In mathematical physics, the concept of quantum spacetime is a generalization of the usual concept of spacetime in which some variables that ordinarily commute are assumed not to commute and form a different Lie algebra. The choice of that algebra still varies from theory to theory. As a result of this change some variables that are usually continuous may become discrete. Often only such discrete variables are called "quantized"; usage varies. The idea of quantum spacetime was proposed in the early days of quantum theory by Heisenberg and Ivanenko as a way to eliminate infinities from quantum field theory. The germ of the idea passed from Heisenberg to Rudolf Peierls, who noted that electrons in a magnetic field can be regarded as moving in a quantum space-time, and to Robert Oppenheimer, who carried it to Hartland Snyder, who published the first concrete example. Snyder's Lie algebra was made simple by C. The Lie algebra should be semisimple (Yang, I. for the spatial variables . .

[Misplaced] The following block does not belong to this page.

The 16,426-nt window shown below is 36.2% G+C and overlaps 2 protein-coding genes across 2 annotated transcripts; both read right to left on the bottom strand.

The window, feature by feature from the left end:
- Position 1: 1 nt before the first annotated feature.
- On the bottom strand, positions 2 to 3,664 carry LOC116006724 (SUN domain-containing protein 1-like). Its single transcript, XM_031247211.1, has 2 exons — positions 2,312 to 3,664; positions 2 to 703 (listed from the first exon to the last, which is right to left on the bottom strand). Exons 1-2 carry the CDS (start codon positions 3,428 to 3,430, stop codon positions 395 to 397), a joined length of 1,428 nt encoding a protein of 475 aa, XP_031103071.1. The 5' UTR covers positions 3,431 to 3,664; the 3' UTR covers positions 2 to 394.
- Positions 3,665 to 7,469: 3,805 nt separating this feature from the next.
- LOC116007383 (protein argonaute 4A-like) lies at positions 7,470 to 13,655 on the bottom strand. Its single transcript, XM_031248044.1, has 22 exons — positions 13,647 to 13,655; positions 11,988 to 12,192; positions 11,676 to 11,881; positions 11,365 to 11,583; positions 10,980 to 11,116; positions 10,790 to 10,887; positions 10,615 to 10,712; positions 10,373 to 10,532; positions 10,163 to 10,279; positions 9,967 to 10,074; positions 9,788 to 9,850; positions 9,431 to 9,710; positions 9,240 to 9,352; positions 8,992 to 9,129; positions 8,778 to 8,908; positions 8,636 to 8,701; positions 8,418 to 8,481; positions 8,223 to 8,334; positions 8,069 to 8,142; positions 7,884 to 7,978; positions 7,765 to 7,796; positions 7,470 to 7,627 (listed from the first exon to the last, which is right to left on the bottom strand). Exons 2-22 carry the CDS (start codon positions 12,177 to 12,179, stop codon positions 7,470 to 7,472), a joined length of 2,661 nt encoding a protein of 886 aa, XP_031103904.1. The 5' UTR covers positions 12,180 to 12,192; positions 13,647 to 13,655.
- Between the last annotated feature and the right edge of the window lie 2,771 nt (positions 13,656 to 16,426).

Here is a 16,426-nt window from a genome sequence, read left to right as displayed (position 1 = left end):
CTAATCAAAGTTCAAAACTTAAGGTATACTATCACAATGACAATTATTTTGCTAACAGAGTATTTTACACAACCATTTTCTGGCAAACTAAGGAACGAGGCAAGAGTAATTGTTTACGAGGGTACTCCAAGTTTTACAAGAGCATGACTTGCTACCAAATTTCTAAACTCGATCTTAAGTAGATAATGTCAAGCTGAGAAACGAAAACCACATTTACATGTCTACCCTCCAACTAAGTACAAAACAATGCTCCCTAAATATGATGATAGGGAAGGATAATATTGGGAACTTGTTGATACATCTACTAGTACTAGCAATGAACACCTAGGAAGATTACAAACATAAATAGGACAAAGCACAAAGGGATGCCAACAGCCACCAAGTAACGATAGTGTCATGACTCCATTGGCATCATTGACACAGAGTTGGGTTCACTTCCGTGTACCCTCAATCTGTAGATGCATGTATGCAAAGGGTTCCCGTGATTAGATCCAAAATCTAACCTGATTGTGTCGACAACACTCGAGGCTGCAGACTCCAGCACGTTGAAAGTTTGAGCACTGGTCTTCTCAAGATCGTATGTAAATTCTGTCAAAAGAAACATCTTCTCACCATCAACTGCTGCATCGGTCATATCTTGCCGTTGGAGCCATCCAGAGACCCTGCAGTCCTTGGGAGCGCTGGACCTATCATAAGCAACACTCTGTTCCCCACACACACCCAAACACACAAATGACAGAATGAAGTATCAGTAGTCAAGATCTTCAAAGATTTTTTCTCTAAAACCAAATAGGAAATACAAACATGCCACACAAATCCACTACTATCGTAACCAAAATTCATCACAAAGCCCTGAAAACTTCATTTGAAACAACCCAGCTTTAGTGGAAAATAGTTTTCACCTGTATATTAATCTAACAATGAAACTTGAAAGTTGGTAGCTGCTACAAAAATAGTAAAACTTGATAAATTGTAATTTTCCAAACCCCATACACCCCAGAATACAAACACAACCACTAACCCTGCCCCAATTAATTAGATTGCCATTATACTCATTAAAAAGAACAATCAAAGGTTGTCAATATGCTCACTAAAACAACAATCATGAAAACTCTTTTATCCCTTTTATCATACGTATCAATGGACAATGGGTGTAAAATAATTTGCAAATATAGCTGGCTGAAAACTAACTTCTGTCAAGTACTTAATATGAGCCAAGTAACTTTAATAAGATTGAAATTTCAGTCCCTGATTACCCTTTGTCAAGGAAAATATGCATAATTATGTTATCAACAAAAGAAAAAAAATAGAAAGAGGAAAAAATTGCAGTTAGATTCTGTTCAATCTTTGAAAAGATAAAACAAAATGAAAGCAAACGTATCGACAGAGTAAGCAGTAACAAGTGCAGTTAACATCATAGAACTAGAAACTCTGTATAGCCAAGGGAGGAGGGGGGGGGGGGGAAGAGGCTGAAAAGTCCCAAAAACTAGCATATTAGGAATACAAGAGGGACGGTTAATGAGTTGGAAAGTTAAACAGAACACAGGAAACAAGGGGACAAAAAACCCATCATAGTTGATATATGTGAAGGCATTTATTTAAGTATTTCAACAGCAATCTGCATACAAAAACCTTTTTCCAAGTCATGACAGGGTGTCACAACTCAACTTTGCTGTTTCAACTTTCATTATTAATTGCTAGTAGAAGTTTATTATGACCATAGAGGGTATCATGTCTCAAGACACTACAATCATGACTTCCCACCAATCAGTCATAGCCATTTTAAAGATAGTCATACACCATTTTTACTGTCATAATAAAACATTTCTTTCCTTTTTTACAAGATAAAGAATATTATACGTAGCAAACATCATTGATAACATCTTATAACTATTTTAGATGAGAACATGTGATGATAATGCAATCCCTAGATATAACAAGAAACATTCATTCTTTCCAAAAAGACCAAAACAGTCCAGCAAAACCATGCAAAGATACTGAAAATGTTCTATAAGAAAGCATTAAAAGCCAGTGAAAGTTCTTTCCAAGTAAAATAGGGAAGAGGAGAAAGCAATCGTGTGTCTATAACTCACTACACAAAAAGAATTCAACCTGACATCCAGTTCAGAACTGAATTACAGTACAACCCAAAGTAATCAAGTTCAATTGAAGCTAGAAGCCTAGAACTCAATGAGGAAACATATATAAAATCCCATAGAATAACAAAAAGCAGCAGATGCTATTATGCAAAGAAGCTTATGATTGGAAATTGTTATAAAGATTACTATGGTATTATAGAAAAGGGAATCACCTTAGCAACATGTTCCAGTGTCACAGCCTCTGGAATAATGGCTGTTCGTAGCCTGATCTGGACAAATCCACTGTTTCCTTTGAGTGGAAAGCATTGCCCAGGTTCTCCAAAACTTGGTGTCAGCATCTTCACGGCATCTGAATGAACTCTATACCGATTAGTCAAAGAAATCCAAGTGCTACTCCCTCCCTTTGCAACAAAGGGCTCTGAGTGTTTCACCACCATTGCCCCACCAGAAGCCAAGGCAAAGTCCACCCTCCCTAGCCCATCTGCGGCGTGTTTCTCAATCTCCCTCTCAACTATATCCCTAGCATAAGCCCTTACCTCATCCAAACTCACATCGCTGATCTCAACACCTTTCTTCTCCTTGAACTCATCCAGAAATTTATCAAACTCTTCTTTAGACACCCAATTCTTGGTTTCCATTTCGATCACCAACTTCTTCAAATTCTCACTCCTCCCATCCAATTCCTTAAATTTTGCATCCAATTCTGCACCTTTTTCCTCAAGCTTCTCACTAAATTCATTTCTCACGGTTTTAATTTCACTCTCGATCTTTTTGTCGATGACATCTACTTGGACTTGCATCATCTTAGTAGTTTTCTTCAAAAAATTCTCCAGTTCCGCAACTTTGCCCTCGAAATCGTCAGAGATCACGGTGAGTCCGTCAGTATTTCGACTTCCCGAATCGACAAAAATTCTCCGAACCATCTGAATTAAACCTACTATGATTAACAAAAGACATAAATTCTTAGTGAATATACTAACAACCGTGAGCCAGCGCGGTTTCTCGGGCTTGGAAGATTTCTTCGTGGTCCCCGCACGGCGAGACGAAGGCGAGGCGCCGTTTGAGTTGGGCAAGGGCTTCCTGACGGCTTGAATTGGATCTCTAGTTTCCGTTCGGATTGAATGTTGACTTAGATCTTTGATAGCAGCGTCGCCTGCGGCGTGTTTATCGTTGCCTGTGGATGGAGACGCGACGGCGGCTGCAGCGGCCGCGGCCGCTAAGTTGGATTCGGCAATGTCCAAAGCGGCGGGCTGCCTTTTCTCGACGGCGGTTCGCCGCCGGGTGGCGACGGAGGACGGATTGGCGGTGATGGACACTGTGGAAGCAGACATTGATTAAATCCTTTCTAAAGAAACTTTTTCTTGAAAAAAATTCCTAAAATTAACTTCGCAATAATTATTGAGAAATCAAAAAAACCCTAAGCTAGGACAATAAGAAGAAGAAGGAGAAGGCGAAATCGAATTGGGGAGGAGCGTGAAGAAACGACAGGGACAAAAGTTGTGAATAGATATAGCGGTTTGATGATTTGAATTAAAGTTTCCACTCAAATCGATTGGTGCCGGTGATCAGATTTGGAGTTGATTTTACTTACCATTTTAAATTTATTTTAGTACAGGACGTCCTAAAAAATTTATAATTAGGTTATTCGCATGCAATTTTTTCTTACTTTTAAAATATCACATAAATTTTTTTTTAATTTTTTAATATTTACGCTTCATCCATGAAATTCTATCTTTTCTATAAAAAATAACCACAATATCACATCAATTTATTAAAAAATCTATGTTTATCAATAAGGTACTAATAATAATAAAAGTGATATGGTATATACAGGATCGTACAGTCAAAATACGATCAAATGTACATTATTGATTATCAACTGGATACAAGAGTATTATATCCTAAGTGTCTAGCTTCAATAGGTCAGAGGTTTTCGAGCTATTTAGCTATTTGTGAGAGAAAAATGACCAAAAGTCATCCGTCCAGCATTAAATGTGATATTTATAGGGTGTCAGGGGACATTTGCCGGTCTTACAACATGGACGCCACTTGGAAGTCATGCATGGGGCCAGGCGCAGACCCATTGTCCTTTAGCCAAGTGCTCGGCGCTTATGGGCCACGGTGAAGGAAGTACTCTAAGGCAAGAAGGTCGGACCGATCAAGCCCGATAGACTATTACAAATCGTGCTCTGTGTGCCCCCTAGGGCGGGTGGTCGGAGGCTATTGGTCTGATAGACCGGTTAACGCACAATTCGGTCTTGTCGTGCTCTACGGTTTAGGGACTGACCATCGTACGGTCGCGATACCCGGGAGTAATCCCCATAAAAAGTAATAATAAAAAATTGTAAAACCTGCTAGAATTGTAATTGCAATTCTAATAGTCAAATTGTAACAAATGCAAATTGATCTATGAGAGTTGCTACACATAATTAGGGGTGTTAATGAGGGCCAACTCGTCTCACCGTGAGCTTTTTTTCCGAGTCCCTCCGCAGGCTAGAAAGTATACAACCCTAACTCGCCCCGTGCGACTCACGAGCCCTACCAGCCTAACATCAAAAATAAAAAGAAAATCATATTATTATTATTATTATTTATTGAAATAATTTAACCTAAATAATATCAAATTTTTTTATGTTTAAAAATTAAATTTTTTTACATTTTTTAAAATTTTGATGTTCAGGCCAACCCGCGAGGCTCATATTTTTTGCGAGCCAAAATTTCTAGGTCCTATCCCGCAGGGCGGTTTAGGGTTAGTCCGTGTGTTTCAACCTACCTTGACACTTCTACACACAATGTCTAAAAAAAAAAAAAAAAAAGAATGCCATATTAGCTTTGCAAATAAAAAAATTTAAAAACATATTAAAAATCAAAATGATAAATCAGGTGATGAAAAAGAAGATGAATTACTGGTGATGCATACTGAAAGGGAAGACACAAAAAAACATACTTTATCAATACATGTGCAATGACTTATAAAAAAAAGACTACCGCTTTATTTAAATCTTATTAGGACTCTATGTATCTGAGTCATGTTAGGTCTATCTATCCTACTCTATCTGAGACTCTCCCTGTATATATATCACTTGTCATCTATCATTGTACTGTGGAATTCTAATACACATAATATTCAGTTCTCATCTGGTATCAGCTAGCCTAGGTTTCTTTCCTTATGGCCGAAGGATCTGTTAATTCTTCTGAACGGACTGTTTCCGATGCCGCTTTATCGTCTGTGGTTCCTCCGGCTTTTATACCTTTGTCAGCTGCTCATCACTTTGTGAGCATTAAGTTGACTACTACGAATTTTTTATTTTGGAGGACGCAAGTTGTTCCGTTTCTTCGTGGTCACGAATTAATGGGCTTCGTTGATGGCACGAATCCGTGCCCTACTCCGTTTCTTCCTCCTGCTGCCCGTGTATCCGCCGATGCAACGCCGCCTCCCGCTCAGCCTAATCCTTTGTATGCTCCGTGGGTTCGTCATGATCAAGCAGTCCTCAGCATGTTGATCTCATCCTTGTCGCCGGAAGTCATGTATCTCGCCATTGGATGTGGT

• QUANTUM PHYSICS 2